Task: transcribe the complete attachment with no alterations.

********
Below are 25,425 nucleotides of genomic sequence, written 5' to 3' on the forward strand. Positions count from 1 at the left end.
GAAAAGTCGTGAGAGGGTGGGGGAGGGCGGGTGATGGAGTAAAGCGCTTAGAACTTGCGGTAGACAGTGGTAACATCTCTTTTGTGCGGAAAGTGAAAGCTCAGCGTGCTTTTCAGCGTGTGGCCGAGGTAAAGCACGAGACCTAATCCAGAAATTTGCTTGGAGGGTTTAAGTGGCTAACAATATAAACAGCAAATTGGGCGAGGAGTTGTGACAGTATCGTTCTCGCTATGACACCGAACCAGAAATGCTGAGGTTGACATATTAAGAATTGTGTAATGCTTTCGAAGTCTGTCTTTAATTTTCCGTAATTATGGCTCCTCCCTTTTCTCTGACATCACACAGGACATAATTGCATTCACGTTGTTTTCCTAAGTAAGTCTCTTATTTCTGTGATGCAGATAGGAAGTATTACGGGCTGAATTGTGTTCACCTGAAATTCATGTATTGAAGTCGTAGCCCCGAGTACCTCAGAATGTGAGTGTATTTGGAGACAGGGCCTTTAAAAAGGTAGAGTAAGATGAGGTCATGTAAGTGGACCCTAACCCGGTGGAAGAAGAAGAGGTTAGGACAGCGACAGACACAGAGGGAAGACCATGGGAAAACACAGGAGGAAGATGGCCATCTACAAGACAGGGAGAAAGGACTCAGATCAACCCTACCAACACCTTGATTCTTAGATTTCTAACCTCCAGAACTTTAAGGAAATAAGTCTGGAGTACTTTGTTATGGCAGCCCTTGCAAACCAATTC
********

Below are 25,425 nucleotides of genomic sequence, written 5' to 3' on the forward strand. Positions count from 1 at the left end.
GAAAAGTCGTGAGAGGGTGGGGGAGGGCGGGTGATGGAGTAAAGCGCTTAGAACTTGCGGTAGACAGTGGTAACATCTCTTTTGTGCGGAAAGTGAAAGCTCAGCGTGCTTTTCAGCGTGTGGCCGAGGTAAAGCACGAGACCTAATCCAGAAATTTGCTTGGAGGGTTTAAGTGGCTAACAATATAAACAGCAAATTGGGCGAGGAGTTGTGACAGTATCGTTCTCGCTATGACACCGAACCAGAAATGCTGAGGTTGACATATTAAGAATTGTGTAATGCTTTCGAAGTCTGTCTTTAATTTTCCGTAATTATGGCTCCTCCCTTTTCTCTGACATCACACAGGACATAATTGCATTCACGTTGTTTTCCTAAGTAAGTCTCTTATTTCTGTGATGCAGATAGGAAGTATTACGGGCTGAATTGTGTTCACCTGAAATTCATGTATTGAAGTCGTAGCCCCGAGTACCTCAGAATGTGAGTGTATTTGGAGACAGGGCCTTTAAAAAGGTAGAGTAAGATGAGGTCATGTAAGTGGACCCTAACCCGGTGGAAGAAGAAGAGGTTAGGACAGCGACAGACACAGAGGGAAGACCATGGGAAAACACAGGAGGAAGATGGCCATCTACAAGACAGGGAGAAAGGACTCAGATCAACCCTACCAACACCTTGATTCTTAGATTTCTAACCTCCAGAACTTTAAGGAAATAAGTCTGGAGTACTTTGTTATGGCAGCCCTTGCAAACCAATTC